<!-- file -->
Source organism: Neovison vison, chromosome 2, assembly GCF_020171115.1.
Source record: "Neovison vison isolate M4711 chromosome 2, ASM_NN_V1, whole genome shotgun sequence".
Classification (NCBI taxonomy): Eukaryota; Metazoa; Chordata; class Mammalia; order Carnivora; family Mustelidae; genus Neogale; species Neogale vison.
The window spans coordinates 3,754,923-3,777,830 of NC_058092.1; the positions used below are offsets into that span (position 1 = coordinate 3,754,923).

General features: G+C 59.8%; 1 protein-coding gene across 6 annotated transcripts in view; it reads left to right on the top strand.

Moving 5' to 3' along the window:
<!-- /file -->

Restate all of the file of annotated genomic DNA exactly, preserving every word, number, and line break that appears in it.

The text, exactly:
Source organism: Neovison vison, chromosome 2, assembly GCF_020171115.1.
Source record: "Neovison vison isolate M4711 chromosome 2, ASM_NN_V1, whole genome shotgun sequence".
Classification (NCBI taxonomy): Eukaryota; Metazoa; Chordata; class Mammalia; order Carnivora; family Mustelidae; genus Neogale; species Neogale vison.
The window spans coordinates 3,754,923-3,777,830 of NC_058092.1; the positions used below are offsets into that span (position 1 = coordinate 3,754,923).

General features: G+C 59.8%; 1 protein-coding gene across 6 annotated transcripts in view; it reads left to right on the top strand.

Moving 5' to 3' along the window: